Though Japanese uniform colors varied wildly, the summer uniform was intended to be Tsuchi kusa iro, a drab brown with a slight yellow-green hue. MiniArt simplifies this as ”Khaki”. Only four other colors are listed: black, flesh, red brown, and white. Paint brands referenced are Humbrol, Life Color, Mr. Color, Revell, Tamiya, Testor, and Vallejo. However, nothing except basic guidance is provided for uniform and equipment colors.
AssemblyFit was good. Some gap filler was used between some legs, arms and shoulders, and along the waists. Slight depressions were molded into hips to accept the bayonets. However, holsters and ammo boxes are not contoured or inset to a particular figure. This makes some set unnaturally against the uniforms.
First I primed the figures with a tan satin. I nipped the parts from their sprue attachments, cleaned off any burrs, and joined parts with BSI Cyanoacrylates. To facilitate painting I did not always join the legs together before painting; many components were painted before.
My references convinced me to paint the crew uniforms “khaki.” I used the late-great Pactra Acrylic Enamel color A24 Flat Brown Drab for the Sensha-Tōjōsha uniforms. I washed it on which simulates the mustardy “khaki.” A variety of Life Color, Pactra, Polly Scale, and Vallejo acrylics were brushed and washed onto the figures.
After the parts were joined I did what touch-up was needed, added some shadow around straps, and weathered the leather items. All straps and belts were painted as early equipment except for one figure; his crossbelt was painted with a length of olive webbing, dating the figure to after 1943.
As no rank or insignia patches were molded I ignored them except for one figure. I painted the sword fist-strap blue and brown as for a company grade officer. After all paint dried, I shot each figure with a matte clear. After it dried I weakly tinted Future with brown and “glassed up” the goggle lenses.
Assembly with CA was quick. I decided not to clean up most mold seams nor fill seams because I want you to see for yourself what the kit is like built mainly out-of-box. The figures balance well but the bottoms of the shoes need to be flattened. One problem that showed up at this stage is that holsters and ammo boxes were tooled to attach to the sprue by the visible top surfaces. Even nipping the parts off left slight burrs to be cleaned and repainted.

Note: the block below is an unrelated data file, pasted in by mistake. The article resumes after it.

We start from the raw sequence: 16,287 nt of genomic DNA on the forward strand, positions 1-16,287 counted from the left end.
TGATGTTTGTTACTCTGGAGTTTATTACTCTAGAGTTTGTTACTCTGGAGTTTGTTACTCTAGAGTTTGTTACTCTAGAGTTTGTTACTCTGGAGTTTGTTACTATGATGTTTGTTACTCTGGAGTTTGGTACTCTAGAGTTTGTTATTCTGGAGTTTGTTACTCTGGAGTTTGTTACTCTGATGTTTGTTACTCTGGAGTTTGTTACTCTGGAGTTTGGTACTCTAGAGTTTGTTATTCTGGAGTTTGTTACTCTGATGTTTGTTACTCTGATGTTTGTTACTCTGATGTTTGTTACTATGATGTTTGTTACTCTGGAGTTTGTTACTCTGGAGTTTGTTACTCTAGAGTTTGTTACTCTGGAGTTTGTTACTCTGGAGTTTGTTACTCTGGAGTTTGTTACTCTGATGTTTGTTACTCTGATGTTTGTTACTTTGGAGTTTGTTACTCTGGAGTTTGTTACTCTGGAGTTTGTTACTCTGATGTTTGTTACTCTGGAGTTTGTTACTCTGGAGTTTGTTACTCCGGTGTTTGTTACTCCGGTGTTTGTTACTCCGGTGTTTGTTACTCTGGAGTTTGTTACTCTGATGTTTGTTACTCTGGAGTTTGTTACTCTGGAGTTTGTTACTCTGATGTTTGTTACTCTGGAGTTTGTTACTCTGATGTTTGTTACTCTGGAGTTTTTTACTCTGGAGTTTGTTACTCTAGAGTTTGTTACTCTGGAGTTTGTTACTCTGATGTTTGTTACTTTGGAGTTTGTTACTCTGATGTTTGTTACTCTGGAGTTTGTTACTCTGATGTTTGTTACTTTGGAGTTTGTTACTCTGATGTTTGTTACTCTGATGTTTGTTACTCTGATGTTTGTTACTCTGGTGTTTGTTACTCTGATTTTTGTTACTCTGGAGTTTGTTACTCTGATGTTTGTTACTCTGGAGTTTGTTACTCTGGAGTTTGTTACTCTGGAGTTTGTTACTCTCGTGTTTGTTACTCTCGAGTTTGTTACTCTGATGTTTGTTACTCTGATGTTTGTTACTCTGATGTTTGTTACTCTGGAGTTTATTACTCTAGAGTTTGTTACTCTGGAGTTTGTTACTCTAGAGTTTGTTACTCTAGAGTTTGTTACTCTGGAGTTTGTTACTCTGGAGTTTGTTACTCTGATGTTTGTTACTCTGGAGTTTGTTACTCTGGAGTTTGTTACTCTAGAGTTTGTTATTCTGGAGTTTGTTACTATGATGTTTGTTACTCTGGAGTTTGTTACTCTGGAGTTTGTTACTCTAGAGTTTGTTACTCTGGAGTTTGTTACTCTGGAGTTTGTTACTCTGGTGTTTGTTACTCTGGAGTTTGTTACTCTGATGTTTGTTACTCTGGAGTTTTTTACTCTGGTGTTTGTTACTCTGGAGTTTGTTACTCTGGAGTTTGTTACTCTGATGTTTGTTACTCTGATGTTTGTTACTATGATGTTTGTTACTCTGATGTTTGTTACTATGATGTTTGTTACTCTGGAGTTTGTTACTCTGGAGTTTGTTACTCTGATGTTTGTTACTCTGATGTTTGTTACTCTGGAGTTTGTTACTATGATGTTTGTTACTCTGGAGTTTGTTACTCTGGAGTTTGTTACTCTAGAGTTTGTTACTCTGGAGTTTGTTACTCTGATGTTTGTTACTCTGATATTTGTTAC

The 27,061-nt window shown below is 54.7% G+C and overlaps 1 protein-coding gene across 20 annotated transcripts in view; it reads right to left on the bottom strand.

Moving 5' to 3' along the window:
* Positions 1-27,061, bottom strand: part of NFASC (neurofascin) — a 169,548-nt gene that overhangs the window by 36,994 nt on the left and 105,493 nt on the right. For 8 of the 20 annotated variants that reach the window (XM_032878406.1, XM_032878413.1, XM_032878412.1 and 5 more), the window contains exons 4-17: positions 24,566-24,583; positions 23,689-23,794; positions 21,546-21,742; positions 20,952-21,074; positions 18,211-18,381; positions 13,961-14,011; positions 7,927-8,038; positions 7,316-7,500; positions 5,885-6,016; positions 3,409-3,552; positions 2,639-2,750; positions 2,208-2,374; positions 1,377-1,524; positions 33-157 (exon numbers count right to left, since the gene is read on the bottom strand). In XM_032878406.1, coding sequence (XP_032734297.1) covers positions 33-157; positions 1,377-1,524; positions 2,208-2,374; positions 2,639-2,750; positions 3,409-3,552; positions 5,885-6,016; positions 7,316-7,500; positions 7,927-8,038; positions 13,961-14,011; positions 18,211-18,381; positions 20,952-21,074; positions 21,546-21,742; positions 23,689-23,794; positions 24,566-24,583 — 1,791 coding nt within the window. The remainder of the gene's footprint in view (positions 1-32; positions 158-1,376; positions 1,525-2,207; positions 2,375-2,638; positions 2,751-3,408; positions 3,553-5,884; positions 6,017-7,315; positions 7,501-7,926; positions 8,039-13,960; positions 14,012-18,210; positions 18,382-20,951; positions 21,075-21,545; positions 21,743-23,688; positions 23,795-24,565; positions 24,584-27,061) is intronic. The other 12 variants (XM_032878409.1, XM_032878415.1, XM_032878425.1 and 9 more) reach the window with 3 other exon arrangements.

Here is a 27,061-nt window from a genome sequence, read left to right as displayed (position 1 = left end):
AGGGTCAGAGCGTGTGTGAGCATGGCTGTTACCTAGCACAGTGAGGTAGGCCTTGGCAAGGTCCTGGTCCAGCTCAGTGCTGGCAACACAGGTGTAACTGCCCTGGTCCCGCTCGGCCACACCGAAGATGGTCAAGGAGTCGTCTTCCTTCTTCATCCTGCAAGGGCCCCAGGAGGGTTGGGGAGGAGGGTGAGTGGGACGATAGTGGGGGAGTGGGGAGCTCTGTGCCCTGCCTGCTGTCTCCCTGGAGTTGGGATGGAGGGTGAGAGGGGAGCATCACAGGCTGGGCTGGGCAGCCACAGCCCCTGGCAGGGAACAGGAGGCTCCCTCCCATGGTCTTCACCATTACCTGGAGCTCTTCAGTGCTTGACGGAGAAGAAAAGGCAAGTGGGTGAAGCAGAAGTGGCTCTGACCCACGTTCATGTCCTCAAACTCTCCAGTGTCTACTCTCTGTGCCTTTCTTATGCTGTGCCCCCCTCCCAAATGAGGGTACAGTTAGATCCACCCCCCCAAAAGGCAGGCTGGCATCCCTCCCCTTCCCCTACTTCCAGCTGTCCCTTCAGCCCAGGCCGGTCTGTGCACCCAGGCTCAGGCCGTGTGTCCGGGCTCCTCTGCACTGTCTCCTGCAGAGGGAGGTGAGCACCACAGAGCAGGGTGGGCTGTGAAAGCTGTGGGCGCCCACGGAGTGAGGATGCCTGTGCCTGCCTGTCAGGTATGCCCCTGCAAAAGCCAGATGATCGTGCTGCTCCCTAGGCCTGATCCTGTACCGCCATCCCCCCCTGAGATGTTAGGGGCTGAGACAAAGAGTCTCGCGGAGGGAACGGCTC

Another problem was attaching the neck curtain to the tanker wearing the field cap. His ears are too big and the curtain would not fit around them to attach to the cap. Unfortunately I first decided to nip off the front edges of the curtain instead of the ears; the curtain still did not fit so off came the ears. Now the curtain fit to the cap except for two notches near the temples. I filled these in with white glue.
ConclusionI posed the figures with my only built 1/35 IJA tank, the Tamiya Type 97 Chi-Ha I built over 30 years ago. I think that these figures built up into good looking models. They have impressive detail. Poses look natural and relaxed. The molded detail is very good. I am impressed with the molded recesses for the bayonets.
Those same molded recesses for the bayonets make the lack of indention for other equipment items all the more disappointing. I am troubled by the mold seams and minor flash. I am also disappointed with the lack of painting and assembly instructions.
I think these figures build up into good looking models and I had fun assembling them. It took longer than expected, about 10 hours! Some of that was me examining the models, references, and pondering how to paint and glue with the least trouble. I am happy with these fine models and I do recommend this set for any fan of Imperial Japanese armor.
Please remember to tell vendors and retailers that you saw this model set here - on Armorama!
1. A Dictionary of Military Terms: English-Japanese--Japanese-English.
2. Akira Takizawa. Taki's Imperial Japanese Army.
[Web.] January 26, 2013.
3. Daisan Shoutai/IJA3PLT.COM. Imperial Japanese Army Third Platoon. [Web.] February 4, 2012.
4. Imperial Japanese Army Reenactor's Resource Site. http://www.reenactor.net/ija/ija_main.html. January 02, 2004
5. Millman, Nick. Japanese Armour Colours, A Primer, 1937-1945. January 2012.
6. Windrow, Martin. World War 2 Combat Uniforms and Insignia. Squadron Signal Publications. 1977.